The Twilight Zone Tragedy
Funerals and Blame
George Folsey Jr. and John Landis wanted to deliver eulogies at Vic Morrow's funeral. A close friend of the actor, Steve Shagan, reacted skeptically when the two said they wanted to speak about Morrow.
Folsey privately read his intended remarks to Shagan who exploded in outrage, "Why don't you just run the trailer?" he asked sarcastically. "Let's set up a screen right here. We can even sell tickets. . . . You're not going to read that thing. . . . there has to be a time and place where somebody isn't selling tickets!"
Both Folsey and Landis did read remarks at Morrow's funeral. "If there is any consolation in this," Folsey told the assembled mourners, "it is that the film was finished. Thank God. This performance must not be lost. It was Vic's last gift to us."
Landis' eulogy sounded equally self-serving and clumsily ironic. "Tragedy can strike in an instant," an obviously distraught Landis said, "but film is immortal. Vic lives forever. Just before the last take, Vic took me aside to thank me for the opportunity to play this role."
Landis also went to My-ca Le's funeral. The boys' choir, to which My-ca had belonged, sang his favorite hymn, "Jesus Loves All The Children of the World."
There is no question that the accident traumatized the director. For several weeks after it, he was heavily medicated. At one point, he called a confidant and wondered if he would ever be able to ask anyone to take even the simplest direction.
However, Landis' personality is resilient and at least some in Hollywood were forgiving. He was soon back in the director's chair and giving direction in his old, demanding style. In the four years between the accident and the trial, Landis would take on several projects, including Michael Jackson's video Thriller. He would also direct Into the Night, in which he acted the part of a brutal, although comically clumsy, murderer. That Hollywood would continue to hire Landis should not shock. He could make money. Additionally, some believed that having been once so badly burned, he would become especially careful.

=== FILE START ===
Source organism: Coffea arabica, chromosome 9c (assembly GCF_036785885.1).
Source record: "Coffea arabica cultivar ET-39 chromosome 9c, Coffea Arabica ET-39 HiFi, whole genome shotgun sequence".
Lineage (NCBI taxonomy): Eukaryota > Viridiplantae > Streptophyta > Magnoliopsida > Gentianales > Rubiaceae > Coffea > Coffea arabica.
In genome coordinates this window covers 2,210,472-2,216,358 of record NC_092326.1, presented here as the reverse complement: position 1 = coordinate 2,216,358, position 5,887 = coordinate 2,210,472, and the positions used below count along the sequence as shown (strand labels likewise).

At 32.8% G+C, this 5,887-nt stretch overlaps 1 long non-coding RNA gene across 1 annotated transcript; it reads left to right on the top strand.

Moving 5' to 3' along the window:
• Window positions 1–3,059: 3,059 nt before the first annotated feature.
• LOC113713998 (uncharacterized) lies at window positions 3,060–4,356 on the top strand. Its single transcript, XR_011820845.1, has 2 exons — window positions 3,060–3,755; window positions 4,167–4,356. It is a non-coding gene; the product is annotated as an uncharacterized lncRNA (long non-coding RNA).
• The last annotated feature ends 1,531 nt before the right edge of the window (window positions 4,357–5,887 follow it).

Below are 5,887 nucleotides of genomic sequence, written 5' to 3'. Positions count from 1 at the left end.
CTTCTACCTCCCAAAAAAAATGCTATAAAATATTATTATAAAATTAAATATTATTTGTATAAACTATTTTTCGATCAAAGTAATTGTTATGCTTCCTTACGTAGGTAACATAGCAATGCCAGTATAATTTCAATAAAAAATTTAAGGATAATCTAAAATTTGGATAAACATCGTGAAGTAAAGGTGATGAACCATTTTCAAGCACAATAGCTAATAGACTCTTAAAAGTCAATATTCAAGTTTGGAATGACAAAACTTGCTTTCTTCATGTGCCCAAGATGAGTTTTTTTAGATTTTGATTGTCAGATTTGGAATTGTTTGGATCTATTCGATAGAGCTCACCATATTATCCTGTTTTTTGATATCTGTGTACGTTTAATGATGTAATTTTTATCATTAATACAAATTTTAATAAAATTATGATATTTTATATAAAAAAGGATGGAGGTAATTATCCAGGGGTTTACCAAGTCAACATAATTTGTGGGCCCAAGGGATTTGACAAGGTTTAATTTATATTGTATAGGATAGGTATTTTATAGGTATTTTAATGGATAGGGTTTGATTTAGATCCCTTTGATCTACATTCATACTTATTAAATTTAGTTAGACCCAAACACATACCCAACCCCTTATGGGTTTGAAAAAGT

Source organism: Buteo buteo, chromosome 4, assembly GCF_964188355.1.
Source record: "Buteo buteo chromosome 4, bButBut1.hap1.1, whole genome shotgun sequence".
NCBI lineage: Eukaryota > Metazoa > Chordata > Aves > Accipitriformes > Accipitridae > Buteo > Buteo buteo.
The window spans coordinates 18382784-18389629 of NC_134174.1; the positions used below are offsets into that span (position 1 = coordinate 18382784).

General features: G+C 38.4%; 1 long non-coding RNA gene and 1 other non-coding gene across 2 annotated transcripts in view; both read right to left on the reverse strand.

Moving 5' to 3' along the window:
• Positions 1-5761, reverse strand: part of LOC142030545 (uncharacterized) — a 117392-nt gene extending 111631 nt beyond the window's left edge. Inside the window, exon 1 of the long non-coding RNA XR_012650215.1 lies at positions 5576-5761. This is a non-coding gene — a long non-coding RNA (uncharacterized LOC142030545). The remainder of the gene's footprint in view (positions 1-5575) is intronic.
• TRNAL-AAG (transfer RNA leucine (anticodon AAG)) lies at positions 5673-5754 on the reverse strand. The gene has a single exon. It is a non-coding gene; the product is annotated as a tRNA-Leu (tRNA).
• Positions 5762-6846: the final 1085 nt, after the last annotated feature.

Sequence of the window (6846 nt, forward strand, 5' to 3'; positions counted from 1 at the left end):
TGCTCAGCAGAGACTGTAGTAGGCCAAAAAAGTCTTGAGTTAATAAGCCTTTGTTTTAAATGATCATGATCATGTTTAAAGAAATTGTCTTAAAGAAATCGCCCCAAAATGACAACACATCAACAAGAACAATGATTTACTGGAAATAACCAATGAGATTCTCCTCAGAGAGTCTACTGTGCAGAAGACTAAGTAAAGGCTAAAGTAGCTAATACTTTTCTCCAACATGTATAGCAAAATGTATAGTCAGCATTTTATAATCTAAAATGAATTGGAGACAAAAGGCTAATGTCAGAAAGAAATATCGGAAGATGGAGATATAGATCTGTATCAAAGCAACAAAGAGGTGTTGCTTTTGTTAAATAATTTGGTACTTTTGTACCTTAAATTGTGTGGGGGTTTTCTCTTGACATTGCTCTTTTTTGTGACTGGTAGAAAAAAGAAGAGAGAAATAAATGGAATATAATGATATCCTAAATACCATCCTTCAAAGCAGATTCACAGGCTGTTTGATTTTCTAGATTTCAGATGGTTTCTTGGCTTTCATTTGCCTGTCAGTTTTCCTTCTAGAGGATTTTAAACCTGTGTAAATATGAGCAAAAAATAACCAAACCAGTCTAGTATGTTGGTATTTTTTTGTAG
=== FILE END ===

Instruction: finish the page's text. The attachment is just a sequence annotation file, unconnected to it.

The grieving families filed lawsuits. According to Outrageous Conduct, "Mark and Shyan-Huei Chen filed suit August 3, 1982, asking for $200 million in damages and naming Landis, Spielberg, George Folsey, Jr., Paul Stewart, Dorcey Wingo, Frank Marshall, Warner Bros., Western Helicopters, the owners of Indian Dunes park, and a host of other defendants." My-ca Le's family filed their suit over a year later.
Replying to Chen's lawsuit, the law firm hired by Warner Bros. made an argument that was startlingly callous in describing a 6-year-old. They contended that "the risk, if any risk there was, was knowingly assumed by the decedent, Renee Shin-Yi Chen."
The Los Angeles County district attorney's office needed to determine if there was criminal liability for the accident. District attorney John Van De Kamp assigned prosecutor Gary Kesselman to the case. Sergeant Thomas Budds, who headed the Los Angeles County Sheriff's Department's probe into the incident, assisted Kesselman in his investigation.